How To Use Shurtape Hold It For Rugs [Step By Step Guide]

Rugs are a welcome addition to most homes, but they're usually hard to keep in place. At that point, you're ready to use anything to hold it still. Fortunately, Shurtape Hold It tape is one product you can use for this situation. If you'd like to learn how to use it, we've made a step-by-step guide!

Shurtape's Hold-It is simple to use. Here are the steps you can follow:

  1. Measure the dimensions of the rug.
  2. Create an outline with the tape.
  3. Lay the rug.

It isn't tough to use Shurtape's rug tape. Nevertheless, it never hurts to learn how to use it first. This way, you can have a stress-free experience. If you'd like to cover each step in detail, keep reading. We'll share more information you might want to know.

Round roll of shurtape hold it, The view from the top, How To Use Shurtape Hold It For Rugs [Step By Step Guide]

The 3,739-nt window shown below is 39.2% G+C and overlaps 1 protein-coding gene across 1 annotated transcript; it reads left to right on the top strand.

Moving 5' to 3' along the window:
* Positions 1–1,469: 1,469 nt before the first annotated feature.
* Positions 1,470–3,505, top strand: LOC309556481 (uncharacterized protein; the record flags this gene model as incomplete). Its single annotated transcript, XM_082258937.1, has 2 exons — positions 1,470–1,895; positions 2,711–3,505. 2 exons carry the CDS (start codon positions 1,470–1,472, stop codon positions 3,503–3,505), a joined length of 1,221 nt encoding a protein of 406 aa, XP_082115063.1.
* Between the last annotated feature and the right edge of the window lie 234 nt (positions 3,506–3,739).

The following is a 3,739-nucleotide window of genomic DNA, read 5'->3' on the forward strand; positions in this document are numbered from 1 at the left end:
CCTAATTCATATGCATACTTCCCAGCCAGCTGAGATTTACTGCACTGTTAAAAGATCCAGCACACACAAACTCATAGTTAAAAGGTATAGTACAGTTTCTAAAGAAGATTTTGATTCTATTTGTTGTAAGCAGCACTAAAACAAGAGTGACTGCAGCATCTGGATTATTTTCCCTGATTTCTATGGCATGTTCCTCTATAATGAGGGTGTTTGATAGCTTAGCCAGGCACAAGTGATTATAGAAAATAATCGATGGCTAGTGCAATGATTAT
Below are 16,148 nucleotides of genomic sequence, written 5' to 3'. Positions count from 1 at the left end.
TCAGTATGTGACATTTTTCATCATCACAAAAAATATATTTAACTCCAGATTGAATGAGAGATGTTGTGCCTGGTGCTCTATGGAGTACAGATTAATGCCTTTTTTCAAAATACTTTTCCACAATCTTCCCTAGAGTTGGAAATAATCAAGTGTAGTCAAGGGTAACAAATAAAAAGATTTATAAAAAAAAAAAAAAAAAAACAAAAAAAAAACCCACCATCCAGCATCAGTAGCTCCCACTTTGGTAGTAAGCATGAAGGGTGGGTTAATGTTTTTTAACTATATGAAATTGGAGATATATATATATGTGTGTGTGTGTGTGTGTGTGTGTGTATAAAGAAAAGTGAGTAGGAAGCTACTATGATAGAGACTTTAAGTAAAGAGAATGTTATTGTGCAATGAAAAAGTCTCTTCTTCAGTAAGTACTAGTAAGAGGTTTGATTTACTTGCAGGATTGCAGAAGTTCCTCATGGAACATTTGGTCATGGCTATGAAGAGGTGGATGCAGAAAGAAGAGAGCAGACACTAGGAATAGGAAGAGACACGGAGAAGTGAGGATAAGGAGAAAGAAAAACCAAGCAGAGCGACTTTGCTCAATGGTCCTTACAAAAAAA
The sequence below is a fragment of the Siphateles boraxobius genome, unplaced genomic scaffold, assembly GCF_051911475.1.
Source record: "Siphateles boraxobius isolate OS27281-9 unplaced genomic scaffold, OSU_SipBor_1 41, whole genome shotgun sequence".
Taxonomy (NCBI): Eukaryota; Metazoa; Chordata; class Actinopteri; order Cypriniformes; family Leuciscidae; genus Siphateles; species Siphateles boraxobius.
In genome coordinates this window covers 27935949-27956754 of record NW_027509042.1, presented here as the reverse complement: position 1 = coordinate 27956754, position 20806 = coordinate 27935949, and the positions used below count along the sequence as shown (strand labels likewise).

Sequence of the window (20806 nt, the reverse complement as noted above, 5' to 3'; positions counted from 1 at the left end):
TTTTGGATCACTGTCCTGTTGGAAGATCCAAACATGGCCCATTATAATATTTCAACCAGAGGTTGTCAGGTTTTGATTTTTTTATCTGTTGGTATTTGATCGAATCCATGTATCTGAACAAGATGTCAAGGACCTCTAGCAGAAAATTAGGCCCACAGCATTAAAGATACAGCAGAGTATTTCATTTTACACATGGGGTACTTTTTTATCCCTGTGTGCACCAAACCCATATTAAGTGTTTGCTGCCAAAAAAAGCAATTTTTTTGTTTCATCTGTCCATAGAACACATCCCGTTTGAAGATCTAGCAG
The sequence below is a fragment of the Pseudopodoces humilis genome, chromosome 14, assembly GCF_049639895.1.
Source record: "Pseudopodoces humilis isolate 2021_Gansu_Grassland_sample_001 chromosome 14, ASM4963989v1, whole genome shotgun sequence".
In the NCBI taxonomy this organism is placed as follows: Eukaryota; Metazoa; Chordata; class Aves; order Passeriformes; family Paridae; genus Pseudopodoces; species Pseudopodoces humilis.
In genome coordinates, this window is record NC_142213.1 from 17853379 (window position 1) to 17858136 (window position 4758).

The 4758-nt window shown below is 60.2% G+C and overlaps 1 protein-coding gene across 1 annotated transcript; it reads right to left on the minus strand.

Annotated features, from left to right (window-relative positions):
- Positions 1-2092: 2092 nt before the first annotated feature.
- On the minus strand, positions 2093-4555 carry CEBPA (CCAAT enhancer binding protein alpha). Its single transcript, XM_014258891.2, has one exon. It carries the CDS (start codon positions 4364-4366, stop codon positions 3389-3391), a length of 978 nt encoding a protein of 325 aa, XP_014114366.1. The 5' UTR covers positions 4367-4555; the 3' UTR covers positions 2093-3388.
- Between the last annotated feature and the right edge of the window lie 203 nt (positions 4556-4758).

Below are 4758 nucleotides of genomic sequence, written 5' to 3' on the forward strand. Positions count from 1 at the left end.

1. Measure The Dimensions Of Your Rug

You can start the process by measuring the dimensions of your rug. So, take a tape measure and note the length and width of the rug. Only cut enough tape to outline.

Of course, two pieces of tape should be enough to hold down the rug. However, that means one side will be loose. In other words, someone can accidentally trip on it if they're not paying attention. 

carpet selection and tape

For this reason, it's better to apply the tape to all sides. In addition, make sure you have enough for your rug. If you look at the packaging, one roll of Shurtape Hold-It is enough to hold down a 3 ft x 5 ft rug. 

2. Using the Tape To Create an Outline

After taking the measurements and making cuts based on those measurements, you should have four pieces of tape. We will use these pieces to make an outline.